The Nag Hammadi library is an infamous and historically derided collection of Gnostic sacred scripture found in the Upper Egyptian town in 1945. Early Church leaders desired these texts utterly erased from history by burning every last copy out of existence. This was a crime that was almost accomplished, if it were not for a devout Gnostic, who buried his sacred scripture to be saved for history. Irenaeus, one of the most vehement critics of Gnosticism, writes, “
[The heretical churches] adduce an unspeakable number of apocryphal and spurious writings, which they themselves have forged, to bewilder the minds of foolish men, and of such as are ignorant of the Scriptures of truth (Against Heresies i.xx.i).”
My own critics will accuse me, the author of the Next Testament, of the same crimes. The authors of the Gnostic Gospels were not forgers, they were devout followers of Jesus as their Christ. Their crime was believing in Christ differently; this was also a crime the Protestant Reformation was accused of. The early Catholic Church could not have a competing Christianity producing their own Holy Bible of sacred scripture. Joseph Smith, Jr. and the early Mormons can certainly attest to the fate of producing a competing sacred scripture. The key difference between the Gnostics, Joseph Smith, and myself is I am not claiming to have written sacred scripture. My only crime is listening to my hallucinations, writing them down, and ultimately pairing them with the Old and New Testaments.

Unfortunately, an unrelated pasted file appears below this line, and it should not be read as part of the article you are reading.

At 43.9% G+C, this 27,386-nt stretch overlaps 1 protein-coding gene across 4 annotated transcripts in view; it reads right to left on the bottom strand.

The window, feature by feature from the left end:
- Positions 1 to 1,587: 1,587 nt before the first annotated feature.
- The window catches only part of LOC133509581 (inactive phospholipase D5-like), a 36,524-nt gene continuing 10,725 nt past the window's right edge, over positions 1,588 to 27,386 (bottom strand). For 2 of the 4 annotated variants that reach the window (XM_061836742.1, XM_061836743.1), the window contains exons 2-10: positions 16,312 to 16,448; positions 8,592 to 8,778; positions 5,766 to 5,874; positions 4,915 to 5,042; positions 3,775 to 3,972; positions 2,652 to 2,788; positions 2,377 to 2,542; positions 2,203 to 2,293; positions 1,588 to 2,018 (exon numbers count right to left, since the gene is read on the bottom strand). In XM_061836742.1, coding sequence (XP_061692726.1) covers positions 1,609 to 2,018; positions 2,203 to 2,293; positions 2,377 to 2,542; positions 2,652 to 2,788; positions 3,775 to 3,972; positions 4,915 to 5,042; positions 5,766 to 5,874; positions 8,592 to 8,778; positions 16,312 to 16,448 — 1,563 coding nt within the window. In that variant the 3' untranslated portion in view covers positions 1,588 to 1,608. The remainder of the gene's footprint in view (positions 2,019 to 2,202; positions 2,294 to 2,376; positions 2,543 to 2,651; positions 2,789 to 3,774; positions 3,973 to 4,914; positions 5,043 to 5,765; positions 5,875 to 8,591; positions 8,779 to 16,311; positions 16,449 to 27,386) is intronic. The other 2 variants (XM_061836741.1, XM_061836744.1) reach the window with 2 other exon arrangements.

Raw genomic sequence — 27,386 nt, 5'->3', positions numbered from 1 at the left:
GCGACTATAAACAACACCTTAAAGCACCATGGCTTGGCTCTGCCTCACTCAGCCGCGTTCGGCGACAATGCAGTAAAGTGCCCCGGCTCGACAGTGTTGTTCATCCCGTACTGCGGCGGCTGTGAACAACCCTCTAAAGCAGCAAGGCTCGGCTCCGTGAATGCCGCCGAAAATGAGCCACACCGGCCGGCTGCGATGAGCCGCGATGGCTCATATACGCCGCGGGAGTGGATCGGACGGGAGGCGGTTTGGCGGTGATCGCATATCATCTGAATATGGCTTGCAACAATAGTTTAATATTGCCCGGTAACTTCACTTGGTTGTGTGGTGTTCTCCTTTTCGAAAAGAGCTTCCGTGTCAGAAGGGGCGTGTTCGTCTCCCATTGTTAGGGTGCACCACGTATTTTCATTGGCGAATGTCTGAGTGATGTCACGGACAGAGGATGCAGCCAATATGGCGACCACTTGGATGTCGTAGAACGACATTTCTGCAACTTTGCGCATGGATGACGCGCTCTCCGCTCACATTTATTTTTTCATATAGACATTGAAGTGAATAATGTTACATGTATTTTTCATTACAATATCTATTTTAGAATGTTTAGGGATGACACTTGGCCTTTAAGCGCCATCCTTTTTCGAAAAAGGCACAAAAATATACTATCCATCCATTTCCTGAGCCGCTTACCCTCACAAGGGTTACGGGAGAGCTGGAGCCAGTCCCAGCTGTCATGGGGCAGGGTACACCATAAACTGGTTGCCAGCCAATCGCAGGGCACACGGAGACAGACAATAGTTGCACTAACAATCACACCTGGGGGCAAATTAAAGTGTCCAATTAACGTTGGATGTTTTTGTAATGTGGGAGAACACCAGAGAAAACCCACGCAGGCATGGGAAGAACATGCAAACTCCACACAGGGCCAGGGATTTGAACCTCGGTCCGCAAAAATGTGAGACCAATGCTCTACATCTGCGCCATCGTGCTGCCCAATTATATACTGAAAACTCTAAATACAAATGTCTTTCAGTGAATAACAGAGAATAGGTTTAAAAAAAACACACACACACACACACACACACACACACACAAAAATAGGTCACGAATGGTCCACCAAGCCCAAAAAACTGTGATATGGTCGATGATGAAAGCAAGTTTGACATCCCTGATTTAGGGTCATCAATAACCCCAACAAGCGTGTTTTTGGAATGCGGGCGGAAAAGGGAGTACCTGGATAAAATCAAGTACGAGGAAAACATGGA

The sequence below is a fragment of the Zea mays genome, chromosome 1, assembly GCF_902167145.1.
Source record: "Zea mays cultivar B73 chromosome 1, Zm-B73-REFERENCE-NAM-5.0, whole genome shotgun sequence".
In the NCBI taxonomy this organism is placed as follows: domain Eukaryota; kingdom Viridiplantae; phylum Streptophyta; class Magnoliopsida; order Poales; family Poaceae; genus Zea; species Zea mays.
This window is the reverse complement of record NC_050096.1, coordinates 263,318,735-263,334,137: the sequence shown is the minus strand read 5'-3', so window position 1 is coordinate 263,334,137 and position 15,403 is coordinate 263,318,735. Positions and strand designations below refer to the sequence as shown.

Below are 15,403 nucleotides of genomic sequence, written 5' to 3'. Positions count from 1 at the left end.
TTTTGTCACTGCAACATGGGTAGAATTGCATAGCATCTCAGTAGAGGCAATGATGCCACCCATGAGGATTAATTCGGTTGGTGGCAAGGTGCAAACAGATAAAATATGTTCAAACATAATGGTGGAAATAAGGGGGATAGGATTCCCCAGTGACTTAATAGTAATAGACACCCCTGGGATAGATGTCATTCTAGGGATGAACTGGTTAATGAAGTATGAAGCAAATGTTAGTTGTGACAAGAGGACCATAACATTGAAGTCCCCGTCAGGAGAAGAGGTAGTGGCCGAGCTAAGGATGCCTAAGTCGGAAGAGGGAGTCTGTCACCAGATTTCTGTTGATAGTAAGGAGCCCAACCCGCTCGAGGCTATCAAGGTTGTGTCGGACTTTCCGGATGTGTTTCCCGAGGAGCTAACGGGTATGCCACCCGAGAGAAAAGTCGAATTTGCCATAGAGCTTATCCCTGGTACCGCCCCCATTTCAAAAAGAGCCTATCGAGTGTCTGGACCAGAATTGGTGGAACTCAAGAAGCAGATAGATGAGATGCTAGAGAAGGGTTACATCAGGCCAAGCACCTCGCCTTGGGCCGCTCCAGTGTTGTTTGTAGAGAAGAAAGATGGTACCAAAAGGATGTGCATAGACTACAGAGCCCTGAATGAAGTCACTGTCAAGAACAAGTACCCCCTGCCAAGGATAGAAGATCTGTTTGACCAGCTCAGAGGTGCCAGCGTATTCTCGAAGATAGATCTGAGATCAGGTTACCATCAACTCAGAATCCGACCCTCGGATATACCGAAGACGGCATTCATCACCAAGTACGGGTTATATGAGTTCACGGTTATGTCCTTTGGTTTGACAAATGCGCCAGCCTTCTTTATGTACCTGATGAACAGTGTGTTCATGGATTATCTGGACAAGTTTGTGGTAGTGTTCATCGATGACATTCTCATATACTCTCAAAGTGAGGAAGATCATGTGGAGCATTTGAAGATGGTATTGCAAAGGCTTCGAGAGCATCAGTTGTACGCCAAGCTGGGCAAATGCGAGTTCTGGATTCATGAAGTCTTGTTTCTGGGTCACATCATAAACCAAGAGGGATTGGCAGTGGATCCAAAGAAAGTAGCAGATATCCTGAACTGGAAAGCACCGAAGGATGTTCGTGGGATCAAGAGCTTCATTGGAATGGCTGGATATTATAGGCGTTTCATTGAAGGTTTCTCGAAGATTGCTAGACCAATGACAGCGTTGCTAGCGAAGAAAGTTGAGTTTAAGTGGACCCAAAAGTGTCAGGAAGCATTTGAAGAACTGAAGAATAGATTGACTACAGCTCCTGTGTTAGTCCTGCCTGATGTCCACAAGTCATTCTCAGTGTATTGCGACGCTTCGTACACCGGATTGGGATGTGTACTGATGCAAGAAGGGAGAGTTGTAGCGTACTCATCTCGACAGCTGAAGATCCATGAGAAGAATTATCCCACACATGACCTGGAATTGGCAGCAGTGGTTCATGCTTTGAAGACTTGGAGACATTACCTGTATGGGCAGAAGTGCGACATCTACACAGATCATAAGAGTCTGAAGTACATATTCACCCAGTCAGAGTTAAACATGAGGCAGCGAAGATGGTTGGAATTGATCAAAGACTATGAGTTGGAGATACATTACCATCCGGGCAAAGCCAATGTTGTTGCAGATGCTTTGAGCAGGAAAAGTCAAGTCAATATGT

Many Protestants will protest my inclusion of the deuterocanonical books in the main section of the Old Testament. How dare I thumb my nose at Protestant theology by including “scripture” that is not inherently “God-breathed”? There is a reason why only the monstrous Roman Catholics include them and Protestants and Jews rightly dismiss them! Well, the Next Testament is inherently not “God-breathed” and I have included it in the Holy Trilogy Bible. So, I would be remiss if I was haughty enough to say that while my books should be included in the Holy Trilogy Bible, these other books should not. (I do not, however, include the so-called Gnostic gospels, because I am not even remotely Gnostic in my Christian theology, and the deuterocanoncial books are included in the Greek Septuagint.) Plus, the story of “Bel and the Dragon” is so damn good.